The function keys on your Mac’s keyboard are probably the least used of all. In fact, they’re so underused that by default when you press a function key it doesn’t act as a function key at all. Instead, it performs its other duty, whether that’s media playback control, brightness adjustment, or invoking Launchpad or Mission Control. To use a function key as a function key, you must hold down the fn button at the bottom left of your keyboard.
Change the behavior of function keys on your Mac
Nevertheless, function keys can be very useful if you customize them to do what you want them to do. Here’s how to create some of the best time-saving function key shortcuts for your Mac.
Use function keys without pressing fn
First thing first, let’s make function keys functional again:
- To reverse the default behavior of function keys, go to the Apple Menu and select System Preferences
- Click on the Keyboard pane
- Choose the Keyboard tab
- Check the box next to “Use F1, F2, etc. keys as standard function keys”
Customize function key shortcuts with preset actions
The easiest shortcut you can make is re-assigning function keys themselves to more useful actions:
- In System Preferences, choose the Keyboard pane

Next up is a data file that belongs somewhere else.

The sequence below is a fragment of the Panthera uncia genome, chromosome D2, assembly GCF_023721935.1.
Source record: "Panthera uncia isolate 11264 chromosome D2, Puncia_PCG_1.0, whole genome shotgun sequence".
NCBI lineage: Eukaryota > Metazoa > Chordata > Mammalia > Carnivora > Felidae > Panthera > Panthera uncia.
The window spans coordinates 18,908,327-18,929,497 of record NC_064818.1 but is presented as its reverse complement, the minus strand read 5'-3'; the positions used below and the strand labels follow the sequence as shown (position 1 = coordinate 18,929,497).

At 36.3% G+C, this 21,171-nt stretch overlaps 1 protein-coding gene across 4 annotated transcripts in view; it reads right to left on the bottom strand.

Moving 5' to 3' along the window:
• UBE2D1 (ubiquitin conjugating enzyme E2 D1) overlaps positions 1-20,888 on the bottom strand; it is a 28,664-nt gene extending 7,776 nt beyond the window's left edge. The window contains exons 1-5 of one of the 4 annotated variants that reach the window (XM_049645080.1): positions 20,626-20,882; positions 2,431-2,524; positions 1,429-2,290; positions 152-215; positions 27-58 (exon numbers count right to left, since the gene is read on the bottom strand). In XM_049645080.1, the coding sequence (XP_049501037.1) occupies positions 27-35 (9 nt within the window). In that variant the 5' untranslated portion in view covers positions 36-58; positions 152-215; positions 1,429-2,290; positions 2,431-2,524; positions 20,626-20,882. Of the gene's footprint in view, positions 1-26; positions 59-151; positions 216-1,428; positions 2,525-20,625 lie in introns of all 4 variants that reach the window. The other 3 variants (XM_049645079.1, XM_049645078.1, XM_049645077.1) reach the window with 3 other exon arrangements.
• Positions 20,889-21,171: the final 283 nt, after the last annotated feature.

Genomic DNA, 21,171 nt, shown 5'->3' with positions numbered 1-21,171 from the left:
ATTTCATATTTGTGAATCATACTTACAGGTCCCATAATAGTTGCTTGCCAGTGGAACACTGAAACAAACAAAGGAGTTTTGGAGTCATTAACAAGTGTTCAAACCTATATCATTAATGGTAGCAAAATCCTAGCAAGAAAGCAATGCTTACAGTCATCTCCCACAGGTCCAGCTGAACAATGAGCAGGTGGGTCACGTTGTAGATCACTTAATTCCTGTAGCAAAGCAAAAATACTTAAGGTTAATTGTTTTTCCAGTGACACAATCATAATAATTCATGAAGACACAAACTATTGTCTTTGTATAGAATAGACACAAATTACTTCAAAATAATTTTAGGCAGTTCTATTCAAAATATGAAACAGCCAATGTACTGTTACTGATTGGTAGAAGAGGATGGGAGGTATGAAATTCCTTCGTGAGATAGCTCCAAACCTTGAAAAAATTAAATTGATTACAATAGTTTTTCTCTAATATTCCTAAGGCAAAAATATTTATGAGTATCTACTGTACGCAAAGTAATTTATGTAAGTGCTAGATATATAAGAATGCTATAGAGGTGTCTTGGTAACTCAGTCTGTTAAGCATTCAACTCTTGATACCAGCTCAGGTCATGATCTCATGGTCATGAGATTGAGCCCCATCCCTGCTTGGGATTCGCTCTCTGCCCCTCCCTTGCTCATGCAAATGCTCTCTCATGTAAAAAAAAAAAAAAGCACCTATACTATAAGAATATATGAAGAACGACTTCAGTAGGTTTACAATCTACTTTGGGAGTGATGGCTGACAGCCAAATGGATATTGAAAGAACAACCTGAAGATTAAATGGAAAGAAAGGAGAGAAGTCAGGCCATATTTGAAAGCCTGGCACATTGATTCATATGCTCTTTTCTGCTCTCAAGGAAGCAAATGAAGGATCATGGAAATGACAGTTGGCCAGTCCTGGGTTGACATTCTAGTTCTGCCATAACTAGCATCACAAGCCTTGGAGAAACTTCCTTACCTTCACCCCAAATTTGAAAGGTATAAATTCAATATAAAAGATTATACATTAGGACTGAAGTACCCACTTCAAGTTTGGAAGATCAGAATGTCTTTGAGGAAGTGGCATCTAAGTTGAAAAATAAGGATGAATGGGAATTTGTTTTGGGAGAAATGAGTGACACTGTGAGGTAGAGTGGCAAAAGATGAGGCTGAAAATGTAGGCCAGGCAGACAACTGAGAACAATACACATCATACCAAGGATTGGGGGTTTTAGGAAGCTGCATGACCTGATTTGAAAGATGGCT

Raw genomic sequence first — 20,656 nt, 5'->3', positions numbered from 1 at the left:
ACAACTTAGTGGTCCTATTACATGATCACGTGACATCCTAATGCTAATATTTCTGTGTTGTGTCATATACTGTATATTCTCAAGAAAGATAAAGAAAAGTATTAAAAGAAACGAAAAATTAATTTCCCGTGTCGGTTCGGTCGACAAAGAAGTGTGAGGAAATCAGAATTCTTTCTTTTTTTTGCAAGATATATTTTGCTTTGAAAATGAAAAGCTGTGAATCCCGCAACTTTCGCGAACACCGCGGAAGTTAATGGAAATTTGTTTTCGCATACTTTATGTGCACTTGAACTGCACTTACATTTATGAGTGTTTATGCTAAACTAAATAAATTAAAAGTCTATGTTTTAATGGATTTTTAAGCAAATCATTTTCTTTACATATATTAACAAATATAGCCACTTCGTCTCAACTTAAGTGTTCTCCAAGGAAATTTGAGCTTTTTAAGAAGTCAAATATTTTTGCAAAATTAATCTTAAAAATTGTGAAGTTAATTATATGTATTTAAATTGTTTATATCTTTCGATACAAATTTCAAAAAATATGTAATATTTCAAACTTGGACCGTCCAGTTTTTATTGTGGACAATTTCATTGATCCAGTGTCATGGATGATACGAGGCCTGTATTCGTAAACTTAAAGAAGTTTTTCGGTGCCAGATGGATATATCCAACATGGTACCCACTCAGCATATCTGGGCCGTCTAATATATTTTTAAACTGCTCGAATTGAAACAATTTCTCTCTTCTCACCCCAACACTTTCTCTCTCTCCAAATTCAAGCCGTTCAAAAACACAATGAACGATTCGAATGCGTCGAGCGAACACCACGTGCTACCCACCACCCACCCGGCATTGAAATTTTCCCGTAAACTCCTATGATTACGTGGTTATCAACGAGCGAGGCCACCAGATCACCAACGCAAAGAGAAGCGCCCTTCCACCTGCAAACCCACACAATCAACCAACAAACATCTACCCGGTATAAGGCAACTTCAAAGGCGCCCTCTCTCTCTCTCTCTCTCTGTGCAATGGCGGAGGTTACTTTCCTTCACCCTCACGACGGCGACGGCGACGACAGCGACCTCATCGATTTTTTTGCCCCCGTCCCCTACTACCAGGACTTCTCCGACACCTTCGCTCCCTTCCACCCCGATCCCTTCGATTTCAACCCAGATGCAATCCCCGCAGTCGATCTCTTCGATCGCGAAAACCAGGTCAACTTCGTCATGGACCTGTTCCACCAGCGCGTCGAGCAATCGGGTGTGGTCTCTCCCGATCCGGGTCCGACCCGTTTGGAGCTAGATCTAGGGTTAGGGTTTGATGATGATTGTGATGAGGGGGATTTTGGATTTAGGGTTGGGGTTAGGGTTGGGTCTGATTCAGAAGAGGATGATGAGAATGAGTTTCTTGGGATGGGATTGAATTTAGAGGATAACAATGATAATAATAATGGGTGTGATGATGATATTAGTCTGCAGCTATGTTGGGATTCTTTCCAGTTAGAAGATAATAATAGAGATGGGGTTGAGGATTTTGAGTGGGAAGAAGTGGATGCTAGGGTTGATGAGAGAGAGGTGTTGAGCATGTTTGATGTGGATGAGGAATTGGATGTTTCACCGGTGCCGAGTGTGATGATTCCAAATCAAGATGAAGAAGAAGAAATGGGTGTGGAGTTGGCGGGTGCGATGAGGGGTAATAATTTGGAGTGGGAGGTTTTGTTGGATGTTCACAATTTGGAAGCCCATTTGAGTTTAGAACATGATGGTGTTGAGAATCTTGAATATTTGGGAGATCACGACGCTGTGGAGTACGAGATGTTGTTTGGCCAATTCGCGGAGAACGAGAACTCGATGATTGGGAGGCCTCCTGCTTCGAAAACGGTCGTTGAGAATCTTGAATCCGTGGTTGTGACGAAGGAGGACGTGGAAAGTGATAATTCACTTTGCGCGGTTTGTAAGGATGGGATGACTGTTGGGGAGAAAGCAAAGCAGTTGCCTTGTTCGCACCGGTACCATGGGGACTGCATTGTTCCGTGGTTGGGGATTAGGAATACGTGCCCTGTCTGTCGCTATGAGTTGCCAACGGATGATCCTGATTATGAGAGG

- Click on the Shortcuts tab
- Choose one of the categories on the left-hand side
- Select a preset from the list
- If the preset already has a shortcut assigned, click on it and tap the function key you want to use
- If it doesn’t have a shortcut assigned already, click Add Shortcut and tap the function key
If the function key you’ve chosen is already assigned to something else, you’ll see a yellow warning triangle appear next to it and the original shortcut. You will have to alter one of them to proceed.
Create function key shortcuts with custom actions
Now, to actually create shortcut combinations, do the following:
- Launch the app for which you want to add a shortcut
- Go to the menu that hosts the command you want to create a shortcut for and make a note of the precise name of the command
- Go to the Keyboard pane in System Preferences
- Select the Shortcuts tab
- Choose App Shortcuts
- Click the plus button
- From the All Applications drop down menu, choose the app for which you want to add the shortcut
- In the Menu Title box, type the name of the command exactly as it appears in the application’s menu
- Type the function key shortcut in the Keyboard Shortcut box
Now, whenever you’re in that app and tap the assigned function key, it will perform the specified command. For example, if you set up a shortcut to save a document as a template in Pages and assign it to the F1 key, then when you’re using Pages and press F1, the current document will be saved as a template.
If you want to go further than customizing function keys, there are several apps that can help you work faster and become even more productive.
Quick Tips: make your own shortcuts to work faster and more efficiently
Expand text with Rocket Typist